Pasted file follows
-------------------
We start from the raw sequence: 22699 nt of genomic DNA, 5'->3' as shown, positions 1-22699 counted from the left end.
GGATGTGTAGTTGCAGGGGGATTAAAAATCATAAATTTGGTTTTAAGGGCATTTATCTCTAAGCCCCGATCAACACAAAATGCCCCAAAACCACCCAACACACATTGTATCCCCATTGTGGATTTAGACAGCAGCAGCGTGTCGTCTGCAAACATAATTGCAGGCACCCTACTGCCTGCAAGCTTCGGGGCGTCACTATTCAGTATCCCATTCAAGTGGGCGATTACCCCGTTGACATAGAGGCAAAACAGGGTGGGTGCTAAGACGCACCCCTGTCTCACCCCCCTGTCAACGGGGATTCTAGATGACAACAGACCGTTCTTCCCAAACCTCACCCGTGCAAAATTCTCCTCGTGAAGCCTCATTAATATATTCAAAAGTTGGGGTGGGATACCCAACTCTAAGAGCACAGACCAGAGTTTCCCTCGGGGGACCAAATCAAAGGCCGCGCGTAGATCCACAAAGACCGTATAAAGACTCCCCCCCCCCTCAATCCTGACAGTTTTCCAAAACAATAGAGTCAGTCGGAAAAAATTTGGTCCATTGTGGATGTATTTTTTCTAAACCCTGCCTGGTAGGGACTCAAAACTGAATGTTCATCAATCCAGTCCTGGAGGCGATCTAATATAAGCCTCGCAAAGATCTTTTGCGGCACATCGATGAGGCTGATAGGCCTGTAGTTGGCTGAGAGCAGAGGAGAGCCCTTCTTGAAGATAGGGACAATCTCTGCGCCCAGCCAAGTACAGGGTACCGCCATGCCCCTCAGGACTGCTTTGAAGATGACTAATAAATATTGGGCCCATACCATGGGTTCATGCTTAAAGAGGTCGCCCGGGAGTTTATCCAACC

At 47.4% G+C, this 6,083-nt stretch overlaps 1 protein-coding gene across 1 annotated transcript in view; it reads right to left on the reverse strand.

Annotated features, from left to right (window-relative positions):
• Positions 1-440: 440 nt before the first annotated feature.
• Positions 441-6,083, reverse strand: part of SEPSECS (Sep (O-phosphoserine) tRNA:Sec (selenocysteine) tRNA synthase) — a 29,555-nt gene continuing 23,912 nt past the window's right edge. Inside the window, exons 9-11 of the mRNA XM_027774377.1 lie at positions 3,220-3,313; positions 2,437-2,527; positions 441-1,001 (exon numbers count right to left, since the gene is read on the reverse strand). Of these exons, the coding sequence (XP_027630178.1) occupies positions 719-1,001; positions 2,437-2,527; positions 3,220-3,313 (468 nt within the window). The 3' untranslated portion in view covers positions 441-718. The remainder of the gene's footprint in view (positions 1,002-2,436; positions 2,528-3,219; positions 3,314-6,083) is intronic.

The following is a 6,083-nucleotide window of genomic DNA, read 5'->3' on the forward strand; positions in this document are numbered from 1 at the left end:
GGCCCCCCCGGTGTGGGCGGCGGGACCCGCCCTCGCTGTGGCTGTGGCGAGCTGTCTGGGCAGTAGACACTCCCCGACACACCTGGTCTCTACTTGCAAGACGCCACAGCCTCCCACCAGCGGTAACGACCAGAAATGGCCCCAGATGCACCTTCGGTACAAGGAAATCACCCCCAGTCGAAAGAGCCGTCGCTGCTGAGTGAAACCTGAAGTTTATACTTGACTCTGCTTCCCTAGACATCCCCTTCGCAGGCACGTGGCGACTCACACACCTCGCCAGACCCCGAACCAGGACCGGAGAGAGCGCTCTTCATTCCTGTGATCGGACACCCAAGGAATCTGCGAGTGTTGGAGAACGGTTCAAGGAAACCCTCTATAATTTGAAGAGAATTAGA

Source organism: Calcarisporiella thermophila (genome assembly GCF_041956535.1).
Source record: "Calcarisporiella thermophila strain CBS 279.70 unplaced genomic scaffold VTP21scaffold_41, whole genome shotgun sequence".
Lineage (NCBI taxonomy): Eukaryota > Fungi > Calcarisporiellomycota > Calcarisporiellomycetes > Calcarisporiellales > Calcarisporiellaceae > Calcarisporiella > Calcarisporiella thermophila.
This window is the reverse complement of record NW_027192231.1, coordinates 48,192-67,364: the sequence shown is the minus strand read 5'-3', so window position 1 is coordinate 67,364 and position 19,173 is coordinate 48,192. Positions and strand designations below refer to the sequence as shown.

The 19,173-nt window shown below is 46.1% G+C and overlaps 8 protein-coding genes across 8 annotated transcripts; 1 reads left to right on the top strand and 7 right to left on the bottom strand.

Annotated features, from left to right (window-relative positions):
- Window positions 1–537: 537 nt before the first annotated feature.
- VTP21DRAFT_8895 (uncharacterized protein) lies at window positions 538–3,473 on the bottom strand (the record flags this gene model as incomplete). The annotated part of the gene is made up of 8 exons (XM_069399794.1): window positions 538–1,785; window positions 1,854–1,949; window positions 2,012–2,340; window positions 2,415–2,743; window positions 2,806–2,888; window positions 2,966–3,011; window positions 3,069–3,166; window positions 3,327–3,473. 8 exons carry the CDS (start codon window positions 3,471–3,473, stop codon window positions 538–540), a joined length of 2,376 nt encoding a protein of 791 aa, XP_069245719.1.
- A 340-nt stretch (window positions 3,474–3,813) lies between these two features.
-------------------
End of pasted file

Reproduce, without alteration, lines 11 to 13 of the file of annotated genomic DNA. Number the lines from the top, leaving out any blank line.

Lineage (NCBI taxonomy): Eukaryota > Fungi > Calcarisporiellomycota > Calcarisporiellomycetes > Calcarisporiellales > Calcarisporiellaceae > Calcarisporiella > Calcarisporiella thermophila.
This window is the reverse complement of record NW_027192231.1, coordinates 48,192-67,364: the sequence shown is the minus strand read 5'-3', so window position 1 is coordinate 67,364 and position 19,173 is coordinate 48,192. Positions and strand designations below refer to the sequence as shown.

The 19,173-nt window shown below is 46.1% G+C and overlaps 8 protein-coding genes across 8 annotated transcripts; 1 reads left to right on the top strand and 7 right to left on the bottom strand.